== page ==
One of the Catholic Church's most senior cardinals has admitted that he could have better handled sexual abuse allegations that were brought to him.
Oswald Gracias, the Archbishop of Mumbai is one of four men organising a major Vatican conference on child abuse this week.
We found two separate cases where the cardinal, who is tipped by some to possibly become the next Pope, is claimed to have failed to respond quickly or offer support to the victims.
Victims and those who supported them allege that Cardinal Gracias did not take allegations of abuse seriously when they were reported to him.
India's Catholics say there is a culture of fear and silence in the Catholic Church about sexual abuse by priests. Those who have dared to speak out say it has been an ordeal.
'My heart was hurt'
The first case dates back to 2015 in Mumbai.
A woman's life changed when her son returned from Mass at the church and told her that the parish priest had raped him.
"I could not understand what should I do?" she said. She did not know this yet, but this event would put her on a collision course with the Catholic Church in India.
The man she reached out to for help was and remains one of the most senior representatives of the Church.
It was nearly 72 hours after the alleged rape that the family briefly met Cardinal Gracias, then president of the Catholic Bishop's Conference of India and Federation of Asian Bishops' Conferences.
The issue of sexual abuse within the Church is being called the Vatican's biggest crisis in modern times, and the integrity of the Catholic Church is said to ride on the outcome of this conference.
Over the past year, the Catholic Church has been reeling under multiple allegations of sexual abuse around the world.
But while abuse claims have made headlines in North and South America, Europe and Australia, very little is known about the problems in Asian countries. In countries such as India there is a social stigma about reporting abuse.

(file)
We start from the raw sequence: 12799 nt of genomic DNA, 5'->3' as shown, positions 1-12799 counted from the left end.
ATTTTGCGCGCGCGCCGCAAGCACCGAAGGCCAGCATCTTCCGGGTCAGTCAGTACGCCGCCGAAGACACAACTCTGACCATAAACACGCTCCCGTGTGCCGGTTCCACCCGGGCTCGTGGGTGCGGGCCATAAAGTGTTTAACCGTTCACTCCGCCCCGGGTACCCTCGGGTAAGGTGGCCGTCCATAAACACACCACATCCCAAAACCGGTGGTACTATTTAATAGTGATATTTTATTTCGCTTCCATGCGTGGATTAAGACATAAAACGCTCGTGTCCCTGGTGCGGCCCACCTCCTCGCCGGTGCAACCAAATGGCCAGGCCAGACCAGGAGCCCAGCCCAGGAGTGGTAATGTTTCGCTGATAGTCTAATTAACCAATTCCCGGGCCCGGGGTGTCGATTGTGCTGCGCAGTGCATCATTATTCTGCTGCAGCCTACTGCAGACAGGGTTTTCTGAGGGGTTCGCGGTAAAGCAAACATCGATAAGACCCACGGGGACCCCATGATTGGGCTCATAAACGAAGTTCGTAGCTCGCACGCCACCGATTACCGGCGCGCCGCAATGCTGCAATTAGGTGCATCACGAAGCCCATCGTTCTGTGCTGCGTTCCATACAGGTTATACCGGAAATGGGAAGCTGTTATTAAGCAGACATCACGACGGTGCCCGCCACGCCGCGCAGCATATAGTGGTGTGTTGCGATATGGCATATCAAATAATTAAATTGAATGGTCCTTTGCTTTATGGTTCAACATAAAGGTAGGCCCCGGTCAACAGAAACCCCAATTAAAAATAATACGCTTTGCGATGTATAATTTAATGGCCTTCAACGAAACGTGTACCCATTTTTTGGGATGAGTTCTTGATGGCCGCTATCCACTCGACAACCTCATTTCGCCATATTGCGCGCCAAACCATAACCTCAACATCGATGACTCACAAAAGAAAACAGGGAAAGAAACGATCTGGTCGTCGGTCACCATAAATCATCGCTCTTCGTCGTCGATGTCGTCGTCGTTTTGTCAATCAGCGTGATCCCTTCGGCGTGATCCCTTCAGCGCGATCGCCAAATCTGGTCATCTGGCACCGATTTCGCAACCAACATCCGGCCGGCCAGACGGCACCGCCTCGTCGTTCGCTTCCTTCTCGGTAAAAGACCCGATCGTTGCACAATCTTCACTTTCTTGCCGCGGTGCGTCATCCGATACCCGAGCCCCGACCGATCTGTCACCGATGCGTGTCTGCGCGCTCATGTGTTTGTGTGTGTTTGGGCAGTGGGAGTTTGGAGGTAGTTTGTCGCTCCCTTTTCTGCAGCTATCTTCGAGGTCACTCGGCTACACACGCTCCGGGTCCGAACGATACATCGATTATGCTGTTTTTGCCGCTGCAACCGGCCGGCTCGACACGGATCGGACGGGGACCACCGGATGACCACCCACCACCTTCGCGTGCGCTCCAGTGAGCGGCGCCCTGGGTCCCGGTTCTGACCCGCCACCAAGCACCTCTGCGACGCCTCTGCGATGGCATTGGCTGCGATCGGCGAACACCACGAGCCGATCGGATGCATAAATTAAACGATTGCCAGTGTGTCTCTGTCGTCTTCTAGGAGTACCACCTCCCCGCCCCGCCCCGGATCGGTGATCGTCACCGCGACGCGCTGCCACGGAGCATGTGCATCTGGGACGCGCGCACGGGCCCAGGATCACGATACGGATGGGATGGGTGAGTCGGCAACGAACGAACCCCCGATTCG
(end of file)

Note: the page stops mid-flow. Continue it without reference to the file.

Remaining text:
Among Christians, who are a minority of nearly 28 million people, a culture of fear and silence makes it impossible to gauge the true scale of the problem.
Cardinal Blase Cupich of Chicago - a colleague of Cardinal Gracias on the four-member organising committee - has promised that decisive action in Rome and in dioceses worldwide will follow after the meeting so as to safeguard children and bring justice to the victims.
Cardinal Gracias will open the second day of the summit with a conversation about accountability in the Church.
This vital role given to him during this crucial conference has made some in India unhappy.
They say his track record in protecting children and women from abusers is questionable. Those we have spoken to who have taken cases to him say they received little support from him.
The mother of the abused boy said: "I told the cardinal about what the priest had done to my child, that my child was in a lot of pain. So he prayed for us and told us he had to go to Rome…my heart was hurt in that moment.
"As a mother, I had gone to him with great expectations that he would think about my son, give me justice, but he said he had no time, he only cared about going to Rome."
The family say they requested medical help but were offered none.
The cardinal told us it pained him to hear this, and that he was not aware that the boy needed medical help - and if he had been asked, he would have immediately offered it.
The cardinal admits he left for Rome that night without alerting the authorities.
By failing to call the police, Cardinal Gracias may have violated India's Protection of Children from Sexual Offences Act, 2012 (POCSO).
The provisions of this law state that if the head of any company or institution fails to report the commission of an offence in respect of a subordinate under his control, they shall be punished with imprisonment for a term which may extend to one year, and with a fine.